ALASKA RAILROAD MAY BAN EMPLOYEES FROM SMOKING
FAIRBANKS, Alaska -- Cigarette smokers who work on the Alaska Railroad might want to start chewing Nicorette.
Former-Gov. Bill Sheffield, president and chief executive officer of the state-owned railroad, signed an order Tuesday banning smoking by employees while working in railroad-owned vehicles or buildings.
The railroad's board of directors is expected to endorse and perhaps broaden Sheffield's recommendation later this month. That could mean smoking will be banned in railroad vehicles or facilities by employees and the general public.
Before the mandate, employees sometimes smoked in the locomotive or caboose, said Ernie Piper, the railroad's vice president of health and safety. Passengers were allowed to smoke in vestibules on the trains.
There also were smoking areas in some railroad buildings, he told the Fairbanks Daily News-Miner. With the ban, designated smoking areas will be posted outside buildings like railroad depots, Piper said.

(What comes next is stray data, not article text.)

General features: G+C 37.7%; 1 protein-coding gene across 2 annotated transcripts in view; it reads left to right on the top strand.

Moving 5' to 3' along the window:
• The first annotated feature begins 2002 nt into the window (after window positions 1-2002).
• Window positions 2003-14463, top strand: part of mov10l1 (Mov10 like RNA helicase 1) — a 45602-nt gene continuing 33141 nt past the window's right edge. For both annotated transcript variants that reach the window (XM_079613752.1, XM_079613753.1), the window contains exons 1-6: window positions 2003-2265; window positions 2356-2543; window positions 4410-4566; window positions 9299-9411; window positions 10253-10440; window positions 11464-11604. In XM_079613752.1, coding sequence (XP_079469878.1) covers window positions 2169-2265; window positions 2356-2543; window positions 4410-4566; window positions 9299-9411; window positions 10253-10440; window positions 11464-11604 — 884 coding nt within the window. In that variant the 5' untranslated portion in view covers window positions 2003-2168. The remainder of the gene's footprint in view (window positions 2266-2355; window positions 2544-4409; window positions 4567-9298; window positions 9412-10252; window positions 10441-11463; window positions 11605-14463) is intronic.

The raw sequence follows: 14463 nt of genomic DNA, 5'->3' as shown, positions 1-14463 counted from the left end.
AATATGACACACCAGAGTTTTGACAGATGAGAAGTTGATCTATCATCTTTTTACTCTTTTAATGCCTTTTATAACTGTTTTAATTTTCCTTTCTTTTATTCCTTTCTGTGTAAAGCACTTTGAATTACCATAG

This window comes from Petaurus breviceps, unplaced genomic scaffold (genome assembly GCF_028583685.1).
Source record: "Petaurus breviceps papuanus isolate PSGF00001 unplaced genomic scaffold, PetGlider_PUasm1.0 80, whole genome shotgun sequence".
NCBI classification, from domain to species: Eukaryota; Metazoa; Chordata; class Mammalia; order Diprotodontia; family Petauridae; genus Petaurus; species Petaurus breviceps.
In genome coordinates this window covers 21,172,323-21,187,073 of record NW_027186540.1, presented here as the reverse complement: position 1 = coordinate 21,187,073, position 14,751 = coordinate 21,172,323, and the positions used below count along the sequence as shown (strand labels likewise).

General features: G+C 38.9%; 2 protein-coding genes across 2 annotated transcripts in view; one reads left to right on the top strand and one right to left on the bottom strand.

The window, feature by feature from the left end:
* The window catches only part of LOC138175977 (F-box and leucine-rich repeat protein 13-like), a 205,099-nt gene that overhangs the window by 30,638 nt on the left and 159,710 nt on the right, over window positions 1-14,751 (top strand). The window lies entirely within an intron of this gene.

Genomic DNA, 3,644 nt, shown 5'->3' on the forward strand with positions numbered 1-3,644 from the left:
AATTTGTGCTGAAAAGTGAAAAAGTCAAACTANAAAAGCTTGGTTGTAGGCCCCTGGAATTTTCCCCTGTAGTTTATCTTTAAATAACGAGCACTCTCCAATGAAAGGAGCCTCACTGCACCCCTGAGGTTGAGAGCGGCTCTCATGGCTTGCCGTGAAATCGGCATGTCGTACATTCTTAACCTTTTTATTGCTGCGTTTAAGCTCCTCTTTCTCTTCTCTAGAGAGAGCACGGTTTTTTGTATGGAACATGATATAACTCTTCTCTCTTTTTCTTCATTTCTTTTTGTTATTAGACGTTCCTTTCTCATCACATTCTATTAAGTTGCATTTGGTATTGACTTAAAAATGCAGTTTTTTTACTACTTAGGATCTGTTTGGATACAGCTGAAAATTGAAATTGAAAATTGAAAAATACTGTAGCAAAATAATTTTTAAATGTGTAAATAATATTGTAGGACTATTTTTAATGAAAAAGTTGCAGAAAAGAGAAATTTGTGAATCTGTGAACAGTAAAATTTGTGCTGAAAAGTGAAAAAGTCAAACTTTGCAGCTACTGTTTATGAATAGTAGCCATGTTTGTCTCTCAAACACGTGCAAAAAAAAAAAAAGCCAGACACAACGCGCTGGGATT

The proposal to ban smoking first was taken before the railroad's employee unions. "We actually got a very strong and swift endorsement from union leadership," he said.
Piper does not expect to have any malcontents.
"I've never encountered any militant smokers on the Alaska Railroad," he said, indicating that the railroad would pay to help employees quit smoking if they wish.
The decision was made for safety and health reasons -- primarily to reduce
the risk of heart disease, strokes and hypertension among railroad employees,
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January 12, 2001
© 2001 Brotherhood of Locomotive Engineers